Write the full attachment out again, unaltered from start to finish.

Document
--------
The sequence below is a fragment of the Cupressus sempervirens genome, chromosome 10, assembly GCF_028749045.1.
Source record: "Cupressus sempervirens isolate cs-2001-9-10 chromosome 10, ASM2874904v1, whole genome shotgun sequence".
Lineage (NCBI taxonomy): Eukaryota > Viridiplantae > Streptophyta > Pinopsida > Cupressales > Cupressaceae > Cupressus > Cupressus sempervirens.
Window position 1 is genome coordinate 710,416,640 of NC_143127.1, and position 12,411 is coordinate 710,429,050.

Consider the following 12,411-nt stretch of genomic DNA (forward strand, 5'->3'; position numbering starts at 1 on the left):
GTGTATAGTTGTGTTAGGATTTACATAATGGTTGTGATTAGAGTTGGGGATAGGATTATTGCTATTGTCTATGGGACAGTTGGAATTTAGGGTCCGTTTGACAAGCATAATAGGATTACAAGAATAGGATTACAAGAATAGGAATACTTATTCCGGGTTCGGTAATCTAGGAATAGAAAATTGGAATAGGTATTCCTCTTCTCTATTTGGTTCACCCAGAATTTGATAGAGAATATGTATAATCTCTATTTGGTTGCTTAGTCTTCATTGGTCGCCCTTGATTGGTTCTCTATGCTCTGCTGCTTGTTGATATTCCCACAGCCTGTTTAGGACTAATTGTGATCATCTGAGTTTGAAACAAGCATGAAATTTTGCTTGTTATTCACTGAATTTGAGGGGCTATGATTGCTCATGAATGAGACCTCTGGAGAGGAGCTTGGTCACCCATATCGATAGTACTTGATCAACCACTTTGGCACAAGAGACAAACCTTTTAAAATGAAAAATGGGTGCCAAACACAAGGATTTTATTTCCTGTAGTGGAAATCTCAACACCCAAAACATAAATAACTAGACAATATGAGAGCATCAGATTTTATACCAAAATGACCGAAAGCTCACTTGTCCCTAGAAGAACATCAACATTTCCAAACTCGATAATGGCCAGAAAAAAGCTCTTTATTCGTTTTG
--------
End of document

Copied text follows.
The sequence below is a fragment of the Cupressus sempervirens genome, chromosome 10, assembly GCF_028749045.1.
Source record: "Cupressus sempervirens isolate cs-2001-9-10 chromosome 10, ASM2874904v1, whole genome shotgun sequence".
Lineage (NCBI taxonomy): Eukaryota > Viridiplantae > Streptophyta > Pinopsida > Cupressales > Cupressaceae > Cupressus > Cupressus sempervirens.
Window position 1 is genome coordinate 710,416,640 of NC_143127.1, and position 12,411 is coordinate 710,429,050.

Consider the following 12,411-nt stretch of genomic DNA (forward strand, 5'->3'; position numbering starts at 1 on the left):
GTGTATAGTTGTGTTAGGATTTACATAATGGTTGTGATTAGAGTTGGGGATAGGATTATTGCTATTGTCTATGGGACAGTTGGAATTTAGGGTCCGTTTGACAAGCATAATAGGATTACAAGAATAGGATTACAAGAATAGGAATACTTATTCCGGGTTCGGTAATCTAGGAATAGAAAATTGGAATAGGTATTCCTCTTCTCTATTTGGTTCACCCAGAATTTGATAGAGAATATGTATAATCTCTATTTGGTTGCTTAGTCTTCATTGGTCGCCCTTGATTGGTTCTCTATGCTCTGCTGCTTGTTGATATTCCCACAGCCTGTTTAGGACTAATTGTGATCATCTGAGTTTGAAACAAGCATGAAATTTTGCTTGTTATTCACTGAATTTGAGGGGCTATGATTGCTCATGAATGAGACCTCTGGAGAGGAGCTTGGTCACCCATATCGATAGTACTTGATCAACCACTTTGGCACAAGAGACAAACCTTTTAAAATGAAAAATGGGTGCCAAACACAAGGATTTTATTTCCTGTAGTGGAAATCTCAACACCCAAAACATAAATAACTAGACAATATGAGAGCATCAGATTTTATACCAAAATGACCGAAAGCTCACTTGTCCCTAGAAGAACATCAACATTTCCAAACTCGATAATGGCCAGAAAAAAGCTCTTTATTCGTTTTG